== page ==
Background. Viral load (VL) monitoring for patients receiving antiretroviral therapy (ART) is recommended worldwide. However, the costs of frequent monitoring are a barrier to implementation in resource-limited settings. The extent to which personalized monitoring frequencies may be cost-effective is unknown. Methods. We created a simulation model parameterized using person-level longitudinal data to assess the benefits of flexible monitoring frequencies. Our data-driven model tracked human immunodeficiency virus (HIV)-infected individuals for 10 years following ART initiation. We optimized the interval between viral load tests as a function of patients' age, gender, education, duration since ART initiation, adherence behavior, and the cost-effectiveness threshold. We compared the cost-effectiveness of the personalized monitoring strategies to fixed monitoring intervals every 1, 3, 6, 12, and 24 months. Results. Shorter fixed VL monitoring intervals yielded increasing benefits (6.034 to 6.221 discounted quality-adjusted life-years [QALYs] per patient with monitoring every 24 to 1 month over 10 years, respectively, standard error = 0.005 QALY), at increasing average costs: US$3445 (annual monitoring) to US$5393 (monthly monitoring) per patient, respectively (standard error = US$3.7). The adaptive policy optimized for low-income contexts achieved 6.142 average QALYs at a cost of US$3524, similar to the fixed 12-month policy (6.135 QALYs, US$3518). The adaptive policy optimized for middle-income resource settings yields 0.008 fewer QALYs per person, but saves US$204 compared to monitoring every 3 months. Conclusions. The benefits from implementing adaptive vs fixed VL monitoring policies increase with the availability of resources. In low- and middle-income countries, adaptive policies achieve similar outcomes to simpler, fixed-interval policies.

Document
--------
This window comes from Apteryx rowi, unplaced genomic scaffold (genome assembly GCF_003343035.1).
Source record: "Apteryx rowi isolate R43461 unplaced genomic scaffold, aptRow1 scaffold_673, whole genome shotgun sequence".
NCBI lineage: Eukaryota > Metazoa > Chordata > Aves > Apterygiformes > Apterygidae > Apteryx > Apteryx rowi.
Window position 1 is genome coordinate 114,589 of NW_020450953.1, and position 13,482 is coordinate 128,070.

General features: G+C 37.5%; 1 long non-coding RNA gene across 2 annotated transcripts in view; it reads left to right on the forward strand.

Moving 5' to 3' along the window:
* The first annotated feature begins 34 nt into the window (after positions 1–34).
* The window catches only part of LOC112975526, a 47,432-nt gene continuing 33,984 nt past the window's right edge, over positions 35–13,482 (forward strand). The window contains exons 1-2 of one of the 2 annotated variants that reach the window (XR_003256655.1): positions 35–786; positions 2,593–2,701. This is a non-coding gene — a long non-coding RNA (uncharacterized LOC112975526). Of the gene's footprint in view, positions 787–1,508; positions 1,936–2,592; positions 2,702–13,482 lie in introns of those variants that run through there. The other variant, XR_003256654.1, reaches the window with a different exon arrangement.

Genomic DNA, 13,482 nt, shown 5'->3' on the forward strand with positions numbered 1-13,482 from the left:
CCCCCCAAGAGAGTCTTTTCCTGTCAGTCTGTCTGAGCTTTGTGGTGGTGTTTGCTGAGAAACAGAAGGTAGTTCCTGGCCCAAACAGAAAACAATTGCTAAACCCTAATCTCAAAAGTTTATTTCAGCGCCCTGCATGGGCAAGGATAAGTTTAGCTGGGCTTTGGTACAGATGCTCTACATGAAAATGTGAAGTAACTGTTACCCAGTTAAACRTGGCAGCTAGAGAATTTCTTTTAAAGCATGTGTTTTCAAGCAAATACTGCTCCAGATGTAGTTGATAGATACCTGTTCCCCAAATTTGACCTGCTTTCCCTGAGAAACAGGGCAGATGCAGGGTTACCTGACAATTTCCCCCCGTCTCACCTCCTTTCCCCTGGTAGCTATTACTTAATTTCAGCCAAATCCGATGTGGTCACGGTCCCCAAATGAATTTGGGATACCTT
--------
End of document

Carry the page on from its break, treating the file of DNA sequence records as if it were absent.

- adaptive viral load monitoring.
- differentiated care